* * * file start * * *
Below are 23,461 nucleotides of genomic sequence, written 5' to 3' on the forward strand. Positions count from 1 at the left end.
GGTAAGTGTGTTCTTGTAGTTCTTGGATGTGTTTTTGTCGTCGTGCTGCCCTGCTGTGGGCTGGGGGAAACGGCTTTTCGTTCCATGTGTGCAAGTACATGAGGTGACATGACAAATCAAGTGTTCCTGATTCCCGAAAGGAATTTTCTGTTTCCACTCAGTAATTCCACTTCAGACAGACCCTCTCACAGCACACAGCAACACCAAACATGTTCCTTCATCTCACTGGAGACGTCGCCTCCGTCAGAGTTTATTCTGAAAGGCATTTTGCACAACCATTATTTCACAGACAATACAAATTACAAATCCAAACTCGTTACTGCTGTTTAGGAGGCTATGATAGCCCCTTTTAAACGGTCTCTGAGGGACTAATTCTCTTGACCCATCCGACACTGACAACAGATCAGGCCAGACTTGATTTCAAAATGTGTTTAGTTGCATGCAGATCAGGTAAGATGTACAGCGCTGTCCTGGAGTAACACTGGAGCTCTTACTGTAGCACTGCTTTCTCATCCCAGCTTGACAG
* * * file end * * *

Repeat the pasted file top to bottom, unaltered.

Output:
Below are 23,461 nucleotides of genomic sequence, written 5' to 3' on the forward strand. Positions count from 1 at the left end.
GGTAAGTGTGTTCTTGTAGTTCTTGGATGTGTTTTTGTCGTCGTGCTGCCCTGCTGTGGGCTGGGGGAAACGGCTTTTCGTTCCATGTGTGCAAGTACATGAGGTGACATGACAAATCAAGTGTTCCTGATTCCCGAAAGGAATTTTCTGTTTCCACTCAGTAATTCCACTTCAGACAGACCCTCTCACAGCACACAGCAACACCAAACATGTTCCTTCATCTCACTGGAGACGTCGCCTCCGTCAGAGTTTATTCTGAAAGGCATTTTGCACAACCATTATTTCACAGACAATACAAATTACAAATCCAAACTCGTTACTGCTGTTTAGGAGGCTATGATAGCCCCTTTTAAACGGTCTCTGAGGGACTAATTCTCTTGACCCATCCGACACTGACAACAGATCAGGCCAGACTTGATTTCAAAATGTGTTTAGTTGCATGCAGATCAGGTAAGATGTACAGCGCTGTCCTGGAGTAACACTGGAGCTCTTACTGTAGCACTGCTTTCTCATCCCAGCTTGACAG